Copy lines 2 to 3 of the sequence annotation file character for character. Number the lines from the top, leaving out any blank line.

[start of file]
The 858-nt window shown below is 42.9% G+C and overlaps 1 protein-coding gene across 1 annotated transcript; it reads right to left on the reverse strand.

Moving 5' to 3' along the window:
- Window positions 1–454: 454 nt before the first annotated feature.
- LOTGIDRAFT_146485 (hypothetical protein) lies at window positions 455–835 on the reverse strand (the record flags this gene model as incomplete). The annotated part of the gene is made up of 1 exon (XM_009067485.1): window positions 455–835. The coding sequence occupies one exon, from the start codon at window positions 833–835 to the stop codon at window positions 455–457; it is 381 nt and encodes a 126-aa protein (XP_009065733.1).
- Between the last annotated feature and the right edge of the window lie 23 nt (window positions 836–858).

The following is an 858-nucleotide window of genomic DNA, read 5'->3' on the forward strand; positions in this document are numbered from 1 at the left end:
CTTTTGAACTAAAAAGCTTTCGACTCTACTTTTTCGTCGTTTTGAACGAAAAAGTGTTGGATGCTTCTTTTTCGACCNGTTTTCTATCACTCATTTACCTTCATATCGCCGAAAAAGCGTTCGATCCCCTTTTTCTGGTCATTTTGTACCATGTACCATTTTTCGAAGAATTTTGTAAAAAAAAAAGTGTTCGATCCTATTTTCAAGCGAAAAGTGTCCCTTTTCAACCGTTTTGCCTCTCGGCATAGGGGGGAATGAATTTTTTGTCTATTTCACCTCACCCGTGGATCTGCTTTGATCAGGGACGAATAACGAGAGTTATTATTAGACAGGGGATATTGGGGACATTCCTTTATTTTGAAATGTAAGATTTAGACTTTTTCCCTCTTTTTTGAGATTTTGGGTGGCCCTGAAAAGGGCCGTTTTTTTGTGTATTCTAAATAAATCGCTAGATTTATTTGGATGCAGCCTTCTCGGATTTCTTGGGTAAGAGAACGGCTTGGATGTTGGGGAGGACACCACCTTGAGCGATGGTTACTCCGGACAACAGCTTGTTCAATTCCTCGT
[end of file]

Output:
Moving 5' to 3' along the window:
- Window positions 1–454: 454 nt before the first annotated feature.